Turner’s Lu Xun in Seedings

seedings1-f-coverIssue 1 of the new journal Seedings is now out, featuring a great collection of work by some of English’s best poets: Rachel Blau DuPlessis, Nathaniel Tarn, Rosmarie Waldrop, Will Alexander… and translators: Keith Waldrop (Paul Verlaine), Cole Swensen (Jaime Montestrela), Johannes Göransson (Sara Tuss Efrik)…

Worth mention on this blog are the three new translations by Matt Turner of prose poems by Lu Xun 魯迅. From “Waking” 一覺:

Planes on a mission to drop bombs, like the start of class at school every morning, fly over Beijing. Everytime I hear the sound of their parts pound the air I repeatedly feel a light tension, as though witnessing a “death” raid. But at the same time intensely feeling the “birth” of existence.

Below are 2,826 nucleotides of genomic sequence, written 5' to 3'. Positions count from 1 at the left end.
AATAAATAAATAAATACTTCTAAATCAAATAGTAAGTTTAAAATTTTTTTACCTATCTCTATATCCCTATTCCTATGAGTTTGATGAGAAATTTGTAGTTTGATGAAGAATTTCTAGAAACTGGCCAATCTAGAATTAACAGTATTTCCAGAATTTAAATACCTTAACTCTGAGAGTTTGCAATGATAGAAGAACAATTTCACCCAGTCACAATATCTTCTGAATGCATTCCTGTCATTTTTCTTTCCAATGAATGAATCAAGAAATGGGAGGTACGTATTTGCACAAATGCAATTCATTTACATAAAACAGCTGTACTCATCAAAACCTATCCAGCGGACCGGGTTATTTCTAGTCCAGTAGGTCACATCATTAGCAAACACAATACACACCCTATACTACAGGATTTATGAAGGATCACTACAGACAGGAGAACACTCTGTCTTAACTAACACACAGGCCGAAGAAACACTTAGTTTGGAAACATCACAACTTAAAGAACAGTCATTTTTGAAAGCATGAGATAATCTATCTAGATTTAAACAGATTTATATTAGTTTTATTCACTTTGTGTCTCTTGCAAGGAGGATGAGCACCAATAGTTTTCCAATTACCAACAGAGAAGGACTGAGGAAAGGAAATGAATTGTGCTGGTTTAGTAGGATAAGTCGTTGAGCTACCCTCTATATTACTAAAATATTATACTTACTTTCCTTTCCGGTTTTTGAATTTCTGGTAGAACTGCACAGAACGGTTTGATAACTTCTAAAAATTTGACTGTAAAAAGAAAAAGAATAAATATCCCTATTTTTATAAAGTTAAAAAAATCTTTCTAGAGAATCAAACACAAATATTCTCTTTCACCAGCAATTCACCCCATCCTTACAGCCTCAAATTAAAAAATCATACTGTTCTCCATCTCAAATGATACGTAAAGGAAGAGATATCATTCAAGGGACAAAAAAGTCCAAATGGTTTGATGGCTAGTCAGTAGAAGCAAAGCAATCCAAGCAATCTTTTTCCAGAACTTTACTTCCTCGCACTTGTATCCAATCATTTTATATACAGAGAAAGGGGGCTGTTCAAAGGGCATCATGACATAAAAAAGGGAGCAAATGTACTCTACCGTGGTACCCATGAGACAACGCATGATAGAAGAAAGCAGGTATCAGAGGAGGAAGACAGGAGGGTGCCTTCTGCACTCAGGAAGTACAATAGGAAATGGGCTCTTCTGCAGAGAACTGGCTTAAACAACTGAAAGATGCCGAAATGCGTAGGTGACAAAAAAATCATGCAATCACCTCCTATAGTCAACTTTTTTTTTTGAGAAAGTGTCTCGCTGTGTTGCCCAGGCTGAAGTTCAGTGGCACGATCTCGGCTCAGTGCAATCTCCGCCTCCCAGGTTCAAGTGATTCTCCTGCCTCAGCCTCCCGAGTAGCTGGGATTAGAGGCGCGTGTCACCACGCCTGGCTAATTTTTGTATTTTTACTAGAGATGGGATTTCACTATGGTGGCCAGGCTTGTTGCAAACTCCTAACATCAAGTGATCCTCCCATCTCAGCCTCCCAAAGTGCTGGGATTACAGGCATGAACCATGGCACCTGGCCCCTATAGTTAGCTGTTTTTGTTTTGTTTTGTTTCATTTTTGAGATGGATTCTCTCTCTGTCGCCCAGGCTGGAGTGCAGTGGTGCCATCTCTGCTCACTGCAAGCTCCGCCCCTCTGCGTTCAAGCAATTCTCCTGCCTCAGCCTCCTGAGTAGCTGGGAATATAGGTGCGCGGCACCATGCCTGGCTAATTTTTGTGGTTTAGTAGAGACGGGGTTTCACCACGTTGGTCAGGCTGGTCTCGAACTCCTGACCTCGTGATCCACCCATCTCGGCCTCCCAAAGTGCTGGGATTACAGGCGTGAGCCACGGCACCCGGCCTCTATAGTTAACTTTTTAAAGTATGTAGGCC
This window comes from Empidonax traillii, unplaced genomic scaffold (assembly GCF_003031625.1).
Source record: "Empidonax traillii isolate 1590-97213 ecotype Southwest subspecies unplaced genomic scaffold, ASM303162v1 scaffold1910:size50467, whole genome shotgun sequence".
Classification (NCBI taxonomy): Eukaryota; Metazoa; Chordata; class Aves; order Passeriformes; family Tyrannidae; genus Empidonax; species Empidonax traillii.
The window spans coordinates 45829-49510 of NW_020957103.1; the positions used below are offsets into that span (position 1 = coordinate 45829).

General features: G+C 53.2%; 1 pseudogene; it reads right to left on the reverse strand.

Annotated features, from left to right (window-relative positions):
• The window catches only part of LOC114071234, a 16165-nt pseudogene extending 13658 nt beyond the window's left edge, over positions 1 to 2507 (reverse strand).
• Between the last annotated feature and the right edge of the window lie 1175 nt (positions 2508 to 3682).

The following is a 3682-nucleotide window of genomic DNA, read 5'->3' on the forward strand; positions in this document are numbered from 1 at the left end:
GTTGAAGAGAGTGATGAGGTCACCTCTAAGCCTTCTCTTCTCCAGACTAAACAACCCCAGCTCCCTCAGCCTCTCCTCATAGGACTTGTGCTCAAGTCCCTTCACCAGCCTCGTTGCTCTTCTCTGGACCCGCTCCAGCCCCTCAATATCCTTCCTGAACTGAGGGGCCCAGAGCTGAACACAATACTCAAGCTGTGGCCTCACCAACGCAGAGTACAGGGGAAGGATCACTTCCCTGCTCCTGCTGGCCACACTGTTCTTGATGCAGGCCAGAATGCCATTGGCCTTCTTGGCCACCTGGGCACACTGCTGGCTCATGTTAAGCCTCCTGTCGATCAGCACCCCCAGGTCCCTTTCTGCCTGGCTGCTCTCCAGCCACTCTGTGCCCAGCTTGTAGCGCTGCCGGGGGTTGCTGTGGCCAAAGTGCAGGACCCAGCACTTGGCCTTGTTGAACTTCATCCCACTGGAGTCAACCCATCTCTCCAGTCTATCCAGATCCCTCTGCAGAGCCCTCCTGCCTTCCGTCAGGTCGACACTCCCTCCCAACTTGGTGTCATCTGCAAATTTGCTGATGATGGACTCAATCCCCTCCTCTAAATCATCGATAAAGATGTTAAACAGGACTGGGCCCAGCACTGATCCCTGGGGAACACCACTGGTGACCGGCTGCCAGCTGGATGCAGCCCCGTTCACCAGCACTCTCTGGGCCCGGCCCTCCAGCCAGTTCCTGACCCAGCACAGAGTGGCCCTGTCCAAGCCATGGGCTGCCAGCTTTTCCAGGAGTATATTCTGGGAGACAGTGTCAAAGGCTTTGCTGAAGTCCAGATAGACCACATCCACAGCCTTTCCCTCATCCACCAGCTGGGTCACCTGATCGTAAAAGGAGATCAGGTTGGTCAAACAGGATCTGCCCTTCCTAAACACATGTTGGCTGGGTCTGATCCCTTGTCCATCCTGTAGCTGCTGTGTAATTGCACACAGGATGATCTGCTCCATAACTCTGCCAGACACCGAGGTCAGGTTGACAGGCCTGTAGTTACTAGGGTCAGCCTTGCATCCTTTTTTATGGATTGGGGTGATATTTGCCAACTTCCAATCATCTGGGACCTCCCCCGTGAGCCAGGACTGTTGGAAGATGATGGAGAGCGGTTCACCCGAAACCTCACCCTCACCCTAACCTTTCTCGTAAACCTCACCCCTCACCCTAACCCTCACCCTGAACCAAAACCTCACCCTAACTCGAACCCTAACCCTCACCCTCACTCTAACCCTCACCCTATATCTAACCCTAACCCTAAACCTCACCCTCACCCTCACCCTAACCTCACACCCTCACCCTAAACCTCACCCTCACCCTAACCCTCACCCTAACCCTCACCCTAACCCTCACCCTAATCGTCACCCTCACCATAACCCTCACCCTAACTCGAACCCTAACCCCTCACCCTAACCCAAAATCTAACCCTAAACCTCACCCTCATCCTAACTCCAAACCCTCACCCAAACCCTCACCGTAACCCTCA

飛機負了擲下炸彈的使命,像學校的上課似的,每日上午在北京城上飛行。每聽得機件搏擊空氣的聲音,我常覺到一種輕微的緊張,宛然目睹了「死」的襲來,但同時也深切地感著「生」的存在。隱約聽到一二爆發聲以後,飛機嗡嗡地叫著,冉冉地飛去了。也許有人死傷了罷,然而天下卻似乎更顯得太平。窗外的白楊的嫩葉,在日光下發烏金光。

Click the image above to access the issue.

Owen’s Du Fu in the Harvard Gazette

The Harvard Gazette has run a write-up promoting Stephen Owen translates the poetry of Du FuStephen Owen’s complete Poetry of Du Fu: “A monumental undertaking (the prolific Du Fu left 1,400 extant poems), Owen spent nearly a decade working on the translation, which resulted in a 3,000-page, six-volume book that weighs in at nine pounds.”

Along with recordings of Owen reading some of this translations, the article also quotes Owen’s appreciation of the poet: